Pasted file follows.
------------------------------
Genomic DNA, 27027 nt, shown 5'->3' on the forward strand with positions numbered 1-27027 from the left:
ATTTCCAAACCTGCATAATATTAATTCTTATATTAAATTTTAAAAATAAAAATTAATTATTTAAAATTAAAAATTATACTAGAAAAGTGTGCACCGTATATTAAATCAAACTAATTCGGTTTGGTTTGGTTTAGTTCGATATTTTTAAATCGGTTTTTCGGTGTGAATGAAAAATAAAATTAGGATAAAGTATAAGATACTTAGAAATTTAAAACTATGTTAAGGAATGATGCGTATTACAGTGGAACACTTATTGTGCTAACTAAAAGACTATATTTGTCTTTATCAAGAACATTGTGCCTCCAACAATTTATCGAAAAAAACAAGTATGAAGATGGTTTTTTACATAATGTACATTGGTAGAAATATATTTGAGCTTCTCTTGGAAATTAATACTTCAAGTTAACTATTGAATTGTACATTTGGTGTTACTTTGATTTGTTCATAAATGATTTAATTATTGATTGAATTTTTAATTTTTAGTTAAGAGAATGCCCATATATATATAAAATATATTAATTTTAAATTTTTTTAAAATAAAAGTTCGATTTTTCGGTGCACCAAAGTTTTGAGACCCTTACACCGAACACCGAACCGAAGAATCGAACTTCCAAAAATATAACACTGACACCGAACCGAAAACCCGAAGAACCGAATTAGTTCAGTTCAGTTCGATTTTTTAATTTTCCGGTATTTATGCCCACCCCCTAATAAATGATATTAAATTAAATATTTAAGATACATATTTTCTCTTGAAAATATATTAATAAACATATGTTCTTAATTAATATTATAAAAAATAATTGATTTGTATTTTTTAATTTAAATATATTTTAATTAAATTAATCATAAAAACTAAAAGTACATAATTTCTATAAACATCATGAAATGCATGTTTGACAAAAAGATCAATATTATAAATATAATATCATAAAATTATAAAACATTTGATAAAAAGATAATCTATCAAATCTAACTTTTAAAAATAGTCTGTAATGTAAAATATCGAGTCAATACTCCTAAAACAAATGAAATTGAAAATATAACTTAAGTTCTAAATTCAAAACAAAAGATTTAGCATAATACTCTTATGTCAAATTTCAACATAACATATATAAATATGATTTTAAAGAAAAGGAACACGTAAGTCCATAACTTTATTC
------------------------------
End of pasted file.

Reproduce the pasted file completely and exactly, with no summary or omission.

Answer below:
Genomic DNA, 27027 nt, shown 5'->3' on the forward strand with positions numbered 1-27027 from the left:
ATTTCCAAACCTGCATAATATTAATTCTTATATTAAATTTTAAAAATAAAAATTAATTATTTAAAATTAAAAATTATACTAGAAAAGTGTGCACCGTATATTAAATCAAACTAATTCGGTTTGGTTTGGTTTAGTTCGATATTTTTAAATCGGTTTTTCGGTGTGAATGAAAAATAAAATTAGGATAAAGTATAAGATACTTAGAAATTTAAAACTATGTTAAGGAATGATGCGTATTACAGTGGAACACTTATTGTGCTAACTAAAAGACTATATTTGTCTTTATCAAGAACATTGTGCCTCCAACAATTTATCGAAAAAAACAAGTATGAAGATGGTTTTTTACATAATGTACATTGGTAGAAATATATTTGAGCTTCTCTTGGAAATTAATACTTCAAGTTAACTATTGAATTGTACATTTGGTGTTACTTTGATTTGTTCATAAATGATTTAATTATTGATTGAATTTTTAATTTTTAGTTAAGAGAATGCCCATATATATATAAAATATATTAATTTTAAATTTTTTTAAAATAAAAGTTCGATTTTTCGGTGCACCAAAGTTTTGAGACCCTTACACCGAACACCGAACCGAAGAATCGAACTTCCAAAAATATAACACTGACACCGAACCGAAAACCCGAAGAACCGAATTAGTTCAGTTCAGTTCGATTTTTTAATTTTCCGGTATTTATGCCCACCCCCTAATAAATGATATTAAATTAAATATTTAAGATACATATTTTCTCTTGAAAATATATTAATAAACATATGTTCTTAATTAATATTATAAAAAATAATTGATTTGTATTTTTTAATTTAAATATATTTTAATTAAATTAATCATAAAAACTAAAAGTACATAATTTCTATAAACATCATGAAATGCATGTTTGACAAAAAGATCAATATTATAAATATAATATCATAAAATTATAAAACATTTGATAAAAAGATAATCTATCAAATCTAACTTTTAAAAATAGTCTGTAATGTAAAATATCGAGTCAATACTCCTAAAACAAATGAAATTGAAAATATAACTTAAGTTCTAAATTCAAAACAAAAGATTTAGCATAATACTCTTATGTCAAATTTCAACATAACATATATAAATATGATTTTAAAGAAAAGGAACACGTAAGTCCATAACTTTATTC